Gary Fisher’s new carbon Superfly 100 debunks nearly every possible argument put forth against 29in-wheeled dual-suspension race bikes: it’s light, it’s stiff, it handles brilliantly, and most importantly, it’s brutally fast.
Claimed weight on the carbon fibre Superfly 100 frame is just 2.1kg (4.6lb) including the stock Fox Racing Shox RP23 rear shock and all applicable hardware – likely making it not only the lightest fully suspended 29er on the market, but also well in keeping with most 26in-wheeled carbon flagships.
Fitted with an appropriately race-ready build, the bike feels every bit as light on the trail as you’d expect and not unexpectedly, the Superfly 100 is an impressive climber with surprisingly smart acceleration.
In addition, the frame is remarkably stiff overall with accurate tracking even on rough terrain, a solid-feeling bottom end and a rear triangle that faithfully follows the front.
Credit here goes to the tapered E2 front end, the correspondingly enormous down tube, the extra-wide BB95 bottom bracket with drop-in bearings and the stout rear swingarm with healthily proportioned tube cross-sections and well-bolstered Active Braking Pivot rear dropouts.
Thanks to Gary Fisher’s novel G2 front end with its increased fork offset and reduced trail, handling is also remarkably 26in-like with a particularly nimble – almost twitchy – feel that soundly negates any preconceived notions that 29ers can’t handle twisty terrain.
We had no issues whatsoever on tight uphill (or downhill) switchbacks and in general the Superfly 100 is eager to change direction. Super-short (for a 29er) 451mm chainstays make for comparatively easy manuals and general pivoting about the rear wheel, too.
The Superfly 100’s rear suspension is also up to snuff with an appropriately taut cross-country feel: small bumps are nicely muted, there’s no mid-stroke wallow and a smooth progression towards bottom-out.
There’s excellent pedal response overall, too, with little need to engage the ProPedal if you have a smooth stroke unless you want absolute drivetrain efficiency – we were quite content to run without for most of the day.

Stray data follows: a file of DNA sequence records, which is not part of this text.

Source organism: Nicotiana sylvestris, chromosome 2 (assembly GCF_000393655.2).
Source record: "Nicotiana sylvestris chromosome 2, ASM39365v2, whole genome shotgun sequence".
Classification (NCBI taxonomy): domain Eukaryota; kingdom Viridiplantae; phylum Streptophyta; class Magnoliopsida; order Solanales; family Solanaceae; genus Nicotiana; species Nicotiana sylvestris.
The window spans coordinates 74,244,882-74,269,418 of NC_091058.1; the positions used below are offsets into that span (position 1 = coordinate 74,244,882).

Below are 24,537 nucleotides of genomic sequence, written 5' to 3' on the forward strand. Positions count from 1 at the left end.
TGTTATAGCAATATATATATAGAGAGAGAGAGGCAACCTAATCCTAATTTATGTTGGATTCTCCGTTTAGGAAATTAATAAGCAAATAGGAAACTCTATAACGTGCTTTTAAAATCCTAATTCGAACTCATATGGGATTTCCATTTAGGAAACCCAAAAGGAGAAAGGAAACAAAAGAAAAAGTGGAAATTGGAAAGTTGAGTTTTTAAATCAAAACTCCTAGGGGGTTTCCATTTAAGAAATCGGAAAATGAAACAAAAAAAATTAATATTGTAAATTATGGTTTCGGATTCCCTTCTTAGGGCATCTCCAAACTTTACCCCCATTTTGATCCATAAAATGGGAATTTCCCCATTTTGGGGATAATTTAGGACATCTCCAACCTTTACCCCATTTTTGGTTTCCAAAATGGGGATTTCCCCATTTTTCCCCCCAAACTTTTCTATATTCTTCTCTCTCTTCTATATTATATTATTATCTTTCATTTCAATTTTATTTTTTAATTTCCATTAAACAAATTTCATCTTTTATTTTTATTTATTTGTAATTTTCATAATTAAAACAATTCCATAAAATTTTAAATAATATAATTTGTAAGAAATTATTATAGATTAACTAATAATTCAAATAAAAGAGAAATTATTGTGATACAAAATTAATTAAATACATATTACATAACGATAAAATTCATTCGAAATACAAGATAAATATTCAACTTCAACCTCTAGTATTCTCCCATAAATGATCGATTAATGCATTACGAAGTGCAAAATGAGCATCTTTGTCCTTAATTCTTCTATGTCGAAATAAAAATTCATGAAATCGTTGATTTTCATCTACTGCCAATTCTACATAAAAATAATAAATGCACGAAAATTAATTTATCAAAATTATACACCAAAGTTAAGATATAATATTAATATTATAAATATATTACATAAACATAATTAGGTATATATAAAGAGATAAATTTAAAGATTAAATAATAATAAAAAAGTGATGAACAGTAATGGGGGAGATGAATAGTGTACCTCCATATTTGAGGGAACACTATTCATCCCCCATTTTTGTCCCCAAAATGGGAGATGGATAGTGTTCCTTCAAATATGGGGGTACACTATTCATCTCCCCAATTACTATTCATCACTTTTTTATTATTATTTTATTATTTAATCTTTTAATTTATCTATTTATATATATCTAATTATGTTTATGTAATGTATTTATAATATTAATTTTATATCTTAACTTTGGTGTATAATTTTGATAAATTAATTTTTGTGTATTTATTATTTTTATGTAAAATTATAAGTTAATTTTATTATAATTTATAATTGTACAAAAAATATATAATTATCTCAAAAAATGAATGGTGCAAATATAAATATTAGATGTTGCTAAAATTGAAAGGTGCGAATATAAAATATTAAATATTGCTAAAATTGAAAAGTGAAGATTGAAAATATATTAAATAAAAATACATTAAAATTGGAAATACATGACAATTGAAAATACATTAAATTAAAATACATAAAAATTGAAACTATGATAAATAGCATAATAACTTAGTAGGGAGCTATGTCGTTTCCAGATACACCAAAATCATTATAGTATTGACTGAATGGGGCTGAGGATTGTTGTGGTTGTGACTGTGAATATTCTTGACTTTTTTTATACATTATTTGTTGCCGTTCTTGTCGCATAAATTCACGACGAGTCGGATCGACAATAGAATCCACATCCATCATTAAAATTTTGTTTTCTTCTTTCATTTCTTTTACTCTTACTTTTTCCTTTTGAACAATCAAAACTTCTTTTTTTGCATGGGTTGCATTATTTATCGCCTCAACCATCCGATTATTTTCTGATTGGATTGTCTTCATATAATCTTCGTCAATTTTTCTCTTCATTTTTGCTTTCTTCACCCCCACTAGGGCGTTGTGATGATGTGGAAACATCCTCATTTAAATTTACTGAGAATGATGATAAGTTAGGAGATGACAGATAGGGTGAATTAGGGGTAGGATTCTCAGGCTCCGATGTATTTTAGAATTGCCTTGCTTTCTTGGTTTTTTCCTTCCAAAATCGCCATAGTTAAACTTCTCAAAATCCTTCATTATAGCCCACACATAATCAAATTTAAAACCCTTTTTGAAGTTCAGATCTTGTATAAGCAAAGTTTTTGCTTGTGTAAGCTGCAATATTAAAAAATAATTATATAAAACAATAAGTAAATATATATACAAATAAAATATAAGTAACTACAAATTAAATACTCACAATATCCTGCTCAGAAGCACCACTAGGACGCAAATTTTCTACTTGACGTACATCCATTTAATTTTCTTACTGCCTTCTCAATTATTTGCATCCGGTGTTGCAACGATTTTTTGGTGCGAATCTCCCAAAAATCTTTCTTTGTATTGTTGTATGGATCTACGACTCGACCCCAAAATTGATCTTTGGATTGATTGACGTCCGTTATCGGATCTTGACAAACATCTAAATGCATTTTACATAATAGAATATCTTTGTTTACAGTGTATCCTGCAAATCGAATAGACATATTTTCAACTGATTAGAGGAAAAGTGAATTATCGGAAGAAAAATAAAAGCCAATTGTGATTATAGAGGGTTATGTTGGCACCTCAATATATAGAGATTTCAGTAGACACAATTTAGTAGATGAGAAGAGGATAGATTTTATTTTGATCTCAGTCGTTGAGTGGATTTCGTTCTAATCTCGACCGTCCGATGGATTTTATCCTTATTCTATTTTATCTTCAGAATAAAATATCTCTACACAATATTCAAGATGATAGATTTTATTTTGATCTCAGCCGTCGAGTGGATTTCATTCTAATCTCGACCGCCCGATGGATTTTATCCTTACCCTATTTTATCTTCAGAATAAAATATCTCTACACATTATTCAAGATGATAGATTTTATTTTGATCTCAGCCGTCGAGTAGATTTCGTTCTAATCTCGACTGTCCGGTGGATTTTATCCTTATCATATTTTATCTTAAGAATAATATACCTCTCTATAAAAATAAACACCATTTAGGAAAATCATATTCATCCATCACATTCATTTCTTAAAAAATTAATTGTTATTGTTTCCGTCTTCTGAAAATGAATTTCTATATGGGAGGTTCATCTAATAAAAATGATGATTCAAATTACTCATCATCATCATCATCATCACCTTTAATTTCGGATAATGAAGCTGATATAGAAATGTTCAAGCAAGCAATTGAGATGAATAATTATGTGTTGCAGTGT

Of course, the usual 29er advantages still apply: an overall smoother ride on rough ground, increased cornering stability, superb traction and more confidence on technical descents since the front wheel’s higher pivot point makes it harder to go over the bars.
Obvious downsides are few and far between. The low bottom bracket definitely aids the Superfly 100’s cornering abilities but it’s so low that we hit far more rocks and roots with the pedals and crankarms than usual.
There’s also no getting around the fact that the larger wheels are unavoidably heavier than 26in equivalents – by about 12 percent on average according to Gary Fisher – and require more energy to get them going unless you compromise on traction and floatation by going with narrower and lighter rubber.
This obviously means a little more mass to lug up the climb and the Superfly 100 likely wouldn’t be our first choice for courses that require a lot of accelerations. But time gained elsewhere may still make it a faster bike than a traditional 26in full-suspension rig depending on the terrain.
There were no problems equipment-wise save for the Bontrager rear wheel. We experienced popping sounds coming from a similar hub on our recent Trek Top Fuel tester and the one on our Superfly 100 was notably worse, clicking and groaning in protest nearly every half dozen pedal strokes or so, and not always under heavy power.
Gary Fisher product manager Aaron Mock says the company’s wheel engineers are aware of the issue and are looking into it, but it’s not particularly confidence-inspiring given the old DT Swiss-built rear hubs’ bulletproof reliability.
Still not convinced by 29ers? Check out the race results of the Subaru-Gary Fisher team this year: Jeremy Horgan-Kobelski and Heather Irmiger took home four US national titles on 29in wheels and most recently, Willow Koerber earned a bronze medal at the UCI World Championships on a Superfly hardtail – after only having ridden on 29in wheels for a handful of weeks prior.
Oh, and toss out the notion that only taller riders can ride 29ers: Irmiger is only 1.63m (5ft 4in) tall and Koerber measures 1.55m (5ft 1in), and both are now full-time converts by choice (Irmiger rides a medium!).
Twenty-niner holdouts: your chariot has finally arrived. Check back in a couple of months for a proper long-term review.
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